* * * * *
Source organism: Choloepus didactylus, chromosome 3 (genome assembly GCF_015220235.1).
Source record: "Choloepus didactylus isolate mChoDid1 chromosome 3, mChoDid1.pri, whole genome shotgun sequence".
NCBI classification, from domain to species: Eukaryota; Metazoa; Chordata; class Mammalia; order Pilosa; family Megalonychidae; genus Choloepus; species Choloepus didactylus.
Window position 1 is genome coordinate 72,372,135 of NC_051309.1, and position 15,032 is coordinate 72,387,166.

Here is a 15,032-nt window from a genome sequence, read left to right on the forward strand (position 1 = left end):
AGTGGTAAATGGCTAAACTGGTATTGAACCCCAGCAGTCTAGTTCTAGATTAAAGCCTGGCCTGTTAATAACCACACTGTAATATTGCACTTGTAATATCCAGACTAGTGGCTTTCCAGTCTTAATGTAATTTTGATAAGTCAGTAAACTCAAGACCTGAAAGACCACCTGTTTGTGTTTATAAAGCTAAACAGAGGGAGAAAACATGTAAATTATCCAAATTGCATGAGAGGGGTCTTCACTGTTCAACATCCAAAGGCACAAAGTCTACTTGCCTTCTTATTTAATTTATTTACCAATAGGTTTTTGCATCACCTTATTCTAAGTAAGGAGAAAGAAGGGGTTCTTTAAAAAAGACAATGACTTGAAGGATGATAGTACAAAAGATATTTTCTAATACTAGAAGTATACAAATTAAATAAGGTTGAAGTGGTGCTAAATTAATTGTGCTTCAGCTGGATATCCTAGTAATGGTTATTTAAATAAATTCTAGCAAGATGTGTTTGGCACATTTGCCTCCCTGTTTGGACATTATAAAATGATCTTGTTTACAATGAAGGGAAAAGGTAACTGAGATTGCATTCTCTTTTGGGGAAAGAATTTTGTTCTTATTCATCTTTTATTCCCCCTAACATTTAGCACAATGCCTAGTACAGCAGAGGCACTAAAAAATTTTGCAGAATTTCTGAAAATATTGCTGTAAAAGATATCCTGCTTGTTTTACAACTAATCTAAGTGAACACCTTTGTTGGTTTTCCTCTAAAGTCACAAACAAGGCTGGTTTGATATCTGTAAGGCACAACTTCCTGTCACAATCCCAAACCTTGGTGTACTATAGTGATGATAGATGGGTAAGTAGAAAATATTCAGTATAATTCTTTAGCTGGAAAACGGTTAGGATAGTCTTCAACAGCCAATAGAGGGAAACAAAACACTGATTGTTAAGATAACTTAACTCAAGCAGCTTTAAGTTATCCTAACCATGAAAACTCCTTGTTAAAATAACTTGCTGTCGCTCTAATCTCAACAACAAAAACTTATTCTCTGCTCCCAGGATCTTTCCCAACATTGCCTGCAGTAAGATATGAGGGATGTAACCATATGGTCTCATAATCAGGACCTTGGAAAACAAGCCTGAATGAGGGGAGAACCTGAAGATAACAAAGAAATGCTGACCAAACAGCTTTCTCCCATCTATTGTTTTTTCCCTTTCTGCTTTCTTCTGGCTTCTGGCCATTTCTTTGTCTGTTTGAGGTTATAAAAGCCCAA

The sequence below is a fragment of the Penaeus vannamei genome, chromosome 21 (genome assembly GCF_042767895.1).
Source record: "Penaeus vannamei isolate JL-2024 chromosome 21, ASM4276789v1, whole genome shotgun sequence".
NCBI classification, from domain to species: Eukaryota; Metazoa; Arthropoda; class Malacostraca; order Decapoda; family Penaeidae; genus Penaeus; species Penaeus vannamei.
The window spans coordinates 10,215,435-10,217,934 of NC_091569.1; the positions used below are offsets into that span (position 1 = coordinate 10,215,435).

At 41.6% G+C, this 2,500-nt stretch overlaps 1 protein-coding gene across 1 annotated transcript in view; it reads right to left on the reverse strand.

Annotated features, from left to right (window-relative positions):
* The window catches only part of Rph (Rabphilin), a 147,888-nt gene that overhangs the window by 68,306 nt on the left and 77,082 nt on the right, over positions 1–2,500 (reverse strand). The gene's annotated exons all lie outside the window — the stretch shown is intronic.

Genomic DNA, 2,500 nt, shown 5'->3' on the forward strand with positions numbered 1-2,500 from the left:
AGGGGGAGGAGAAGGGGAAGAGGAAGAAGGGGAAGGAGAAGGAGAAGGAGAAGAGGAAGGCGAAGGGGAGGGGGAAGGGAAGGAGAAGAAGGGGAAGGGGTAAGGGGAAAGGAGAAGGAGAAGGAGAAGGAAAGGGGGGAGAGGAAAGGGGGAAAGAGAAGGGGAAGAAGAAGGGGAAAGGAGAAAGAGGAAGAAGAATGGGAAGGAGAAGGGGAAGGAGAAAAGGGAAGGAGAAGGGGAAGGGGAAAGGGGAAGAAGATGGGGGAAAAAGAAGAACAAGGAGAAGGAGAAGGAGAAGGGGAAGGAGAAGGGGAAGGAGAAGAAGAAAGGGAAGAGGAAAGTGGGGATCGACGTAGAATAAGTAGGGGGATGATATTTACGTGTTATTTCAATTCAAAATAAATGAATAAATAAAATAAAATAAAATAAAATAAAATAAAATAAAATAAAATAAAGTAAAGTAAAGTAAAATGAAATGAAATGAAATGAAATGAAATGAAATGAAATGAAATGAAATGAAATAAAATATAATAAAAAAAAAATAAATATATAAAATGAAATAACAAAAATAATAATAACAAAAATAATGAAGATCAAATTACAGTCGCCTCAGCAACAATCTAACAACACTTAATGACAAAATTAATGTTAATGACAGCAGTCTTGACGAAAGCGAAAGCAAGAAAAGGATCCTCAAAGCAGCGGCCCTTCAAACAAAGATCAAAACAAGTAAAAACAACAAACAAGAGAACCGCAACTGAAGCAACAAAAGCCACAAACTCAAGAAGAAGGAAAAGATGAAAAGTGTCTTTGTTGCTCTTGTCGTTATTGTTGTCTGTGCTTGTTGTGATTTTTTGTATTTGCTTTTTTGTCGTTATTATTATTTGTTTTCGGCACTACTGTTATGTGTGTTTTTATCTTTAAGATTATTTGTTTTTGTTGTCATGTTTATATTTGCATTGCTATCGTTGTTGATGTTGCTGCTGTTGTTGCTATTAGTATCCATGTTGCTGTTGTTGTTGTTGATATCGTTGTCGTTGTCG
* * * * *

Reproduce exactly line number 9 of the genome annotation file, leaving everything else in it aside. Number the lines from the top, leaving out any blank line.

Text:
NCBI classification, from domain to species: Eukaryota; Metazoa; Arthropoda; class Malacostraca; order Decapoda; family Penaeidae; genus Penaeus; species Penaeus vannamei.